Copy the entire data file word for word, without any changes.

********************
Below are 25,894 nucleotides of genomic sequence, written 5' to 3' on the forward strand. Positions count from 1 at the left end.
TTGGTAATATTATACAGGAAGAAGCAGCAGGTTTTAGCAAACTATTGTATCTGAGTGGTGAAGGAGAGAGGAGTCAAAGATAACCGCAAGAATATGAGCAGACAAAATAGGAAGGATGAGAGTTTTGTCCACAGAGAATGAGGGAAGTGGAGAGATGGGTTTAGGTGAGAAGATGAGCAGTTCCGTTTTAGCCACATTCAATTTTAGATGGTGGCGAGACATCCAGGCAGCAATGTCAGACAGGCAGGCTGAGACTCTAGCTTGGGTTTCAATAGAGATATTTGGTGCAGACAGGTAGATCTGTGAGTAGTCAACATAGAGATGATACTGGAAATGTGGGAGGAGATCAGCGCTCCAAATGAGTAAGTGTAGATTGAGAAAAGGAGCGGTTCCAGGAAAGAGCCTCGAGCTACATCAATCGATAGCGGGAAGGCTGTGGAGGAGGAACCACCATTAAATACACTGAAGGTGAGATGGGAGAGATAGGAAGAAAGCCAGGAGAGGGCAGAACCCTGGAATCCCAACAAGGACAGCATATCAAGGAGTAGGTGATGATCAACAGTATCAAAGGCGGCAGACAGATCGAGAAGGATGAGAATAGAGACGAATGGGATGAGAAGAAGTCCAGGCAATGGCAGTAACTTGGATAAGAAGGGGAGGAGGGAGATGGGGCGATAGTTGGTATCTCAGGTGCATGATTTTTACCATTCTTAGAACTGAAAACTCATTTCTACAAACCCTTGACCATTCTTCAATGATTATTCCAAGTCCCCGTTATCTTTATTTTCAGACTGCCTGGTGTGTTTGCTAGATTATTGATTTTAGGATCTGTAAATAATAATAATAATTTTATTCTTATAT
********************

Below are 25,894 nucleotides of genomic sequence, written 5' to 3' on the forward strand. Positions count from 1 at the left end.
TTGGTAATATTATACAGGAAGAAGCAGCAGGTTTTAGCAAACTATTGTATCTGAGTGGTGAAGGAGAGAGGAGTCAAAGATAACCGCAAGAATATGAGCAGACAAAATAGGAAGGATGAGAGTTTTGTCCACAGAGAATGAGGGAAGTGGAGAGATGGGTTTAGGTGAGAAGATGAGCAGTTCCGTTTTAGCCACATTCAATTTTAGATGGTGGCGAGACATCCAGGCAGCAATGTCAGACAGGCAGGCTGAGACTCTAGCTTGGGTTTCAATAGAGATATTTGGTGCAGACAGGTAGATCTGTGAGTAGTCAACATAGAGATGATACTGGAAATGTGGGAGGAGATCAGCGCTCCAAATGAGTAAGTGTAGATTGAGAAAAGGAGCGGTTCCAGGAAAGAGCCTCGAGCTACATCAATCGATAGCGGGAAGGCTGTGGAGGAGGAACCACCATTAAATACACTGAAGGTGAGATGGGAGAGATAGGAAGAAAGCCAGGAGAGGGCAGAACCCTGGAATCCCAACAAGGACAGCATATCAAGGAGTAGGTGATGATCAACAGTATCAAAGGCGGCAGACAGATCGAGAAGGATGAGAATAGAGACGAATGGGATGAGAAGAAGTCCAGGCAATGGCAGTAACTTGGATAAGAAGGGGAGGAGGGAGATGGGGCGATAGTTGGTATCTCAGGTGCATGATTTTTACCATTCTTAGAACTGAAAACTCATTTCTACAAACCCTTGACCATTCTTCAATGATTATTCCAAGTCCCCGTTATCTTTATTTTCAGACTGCCTGGTGTGTTTGCTAGATTATTGATTTTAGGATCTGTAAATAATAATAATAATTTTATTCTTATAT